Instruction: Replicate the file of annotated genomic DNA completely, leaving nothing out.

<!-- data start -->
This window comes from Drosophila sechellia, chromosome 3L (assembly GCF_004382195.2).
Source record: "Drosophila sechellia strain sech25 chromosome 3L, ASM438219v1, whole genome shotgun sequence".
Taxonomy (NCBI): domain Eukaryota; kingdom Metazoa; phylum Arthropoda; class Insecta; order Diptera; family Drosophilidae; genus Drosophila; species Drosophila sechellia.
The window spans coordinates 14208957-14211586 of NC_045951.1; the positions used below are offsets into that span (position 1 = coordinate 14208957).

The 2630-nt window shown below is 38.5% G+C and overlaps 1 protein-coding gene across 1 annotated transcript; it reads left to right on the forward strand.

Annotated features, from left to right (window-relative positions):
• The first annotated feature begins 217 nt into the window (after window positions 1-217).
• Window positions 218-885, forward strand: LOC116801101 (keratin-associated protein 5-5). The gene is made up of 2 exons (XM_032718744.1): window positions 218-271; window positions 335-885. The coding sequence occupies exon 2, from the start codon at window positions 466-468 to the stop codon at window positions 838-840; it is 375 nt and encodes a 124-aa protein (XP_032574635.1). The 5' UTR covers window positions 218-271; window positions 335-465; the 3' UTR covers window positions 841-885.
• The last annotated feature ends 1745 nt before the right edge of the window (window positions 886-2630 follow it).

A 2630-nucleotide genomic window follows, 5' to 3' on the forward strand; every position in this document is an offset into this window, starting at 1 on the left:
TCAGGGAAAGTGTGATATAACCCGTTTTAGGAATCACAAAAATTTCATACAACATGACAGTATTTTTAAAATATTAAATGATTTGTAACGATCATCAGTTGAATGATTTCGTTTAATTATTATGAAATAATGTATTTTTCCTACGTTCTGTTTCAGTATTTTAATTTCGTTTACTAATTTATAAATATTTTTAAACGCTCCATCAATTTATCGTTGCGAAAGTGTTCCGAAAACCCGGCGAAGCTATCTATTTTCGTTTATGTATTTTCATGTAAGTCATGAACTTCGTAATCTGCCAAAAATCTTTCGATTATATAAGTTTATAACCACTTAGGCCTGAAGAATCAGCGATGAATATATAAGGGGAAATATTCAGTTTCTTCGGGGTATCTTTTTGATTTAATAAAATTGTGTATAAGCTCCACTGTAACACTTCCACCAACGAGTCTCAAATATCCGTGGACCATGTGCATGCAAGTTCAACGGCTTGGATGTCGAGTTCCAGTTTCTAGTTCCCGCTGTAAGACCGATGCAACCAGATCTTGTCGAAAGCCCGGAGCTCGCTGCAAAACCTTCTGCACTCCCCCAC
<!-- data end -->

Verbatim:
This window comes from Drosophila sechellia, chromosome 3L (assembly GCF_004382195.2).
Source record: "Drosophila sechellia strain sech25 chromosome 3L, ASM438219v1, whole genome shotgun sequence".
Taxonomy (NCBI): domain Eukaryota; kingdom Metazoa; phylum Arthropoda; class Insecta; order Diptera; family Drosophilidae; genus Drosophila; species Drosophila sechellia.
The window spans coordinates 14208957-14211586 of NC_045951.1; the positions used below are offsets into that span (position 1 = coordinate 14208957).

The 2630-nt window shown below is 38.5% G+C and overlaps 1 protein-coding gene across 1 annotated transcript; it reads left to right on the forward strand.

Annotated features, from left to right (window-relative positions):
• The first annotated feature begins 217 nt into the window (after window positions 1-217).
• Window positions 218-885, forward strand: LOC116801101 (keratin-associated protein 5-5). The gene is made up of 2 exons (XM_032718744.1): window positions 218-271; window positions 335-885. The coding sequence occupies exon 2, from the start codon at window positions 466-468 to the stop codon at window positions 838-840; it is 375 nt and encodes a 124-aa protein (XP_032574635.1). The 5' UTR covers window positions 218-271; window positions 335-465; the 3' UTR covers window positions 841-885.
• The last annotated feature ends 1745 nt before the right edge of the window (window positions 886-2630 follow it).

A 2630-nucleotide genomic window follows, 5' to 3' on the forward strand; every position in this document is an offset into this window, starting at 1 on the left:
TCAGGGAAAGTGTGATATAACCCGTTTTAGGAATCACAAAAATTTCATACAACATGACAGTATTTTTAAAATATTAAATGATTTGTAACGATCATCAGTTGAATGATTTCGTTTAATTATTATGAAATAATGTATTTTTCCTACGTTCTGTTTCAGTATTTTAATTTCGTTTACTAATTTATAAATATTTTTAAACGCTCCATCAATTTATCGTTGCGAAAGTGTTCCGAAAACCCGGCGAAGCTATCTATTTTCGTTTATGTATTTTCATGTAAGTCATGAACTTCGTAATCTGCCAAAAATCTTTCGATTATATAAGTTTATAACCACTTAGGCCTGAAGAATCAGCGATGAATATATAAGGGGAAATATTCAGTTTCTTCGGGGTATCTTTTTGATTTAATAAAATTGTGTATAAGCTCCACTGTAACACTTCCACCAACGAGTCTCAAATATCCGTGGACCATGTGCATGCAAGTTCAACGGCTTGGATGTCGAGTTCCAGTTTCTAGTTCCCGCTGTAAGACCGATGCAACCAGATCTTGTCGAAAGCCCGGAGCTCGCTGCAAAACCTTCTGCACTCCCCCAC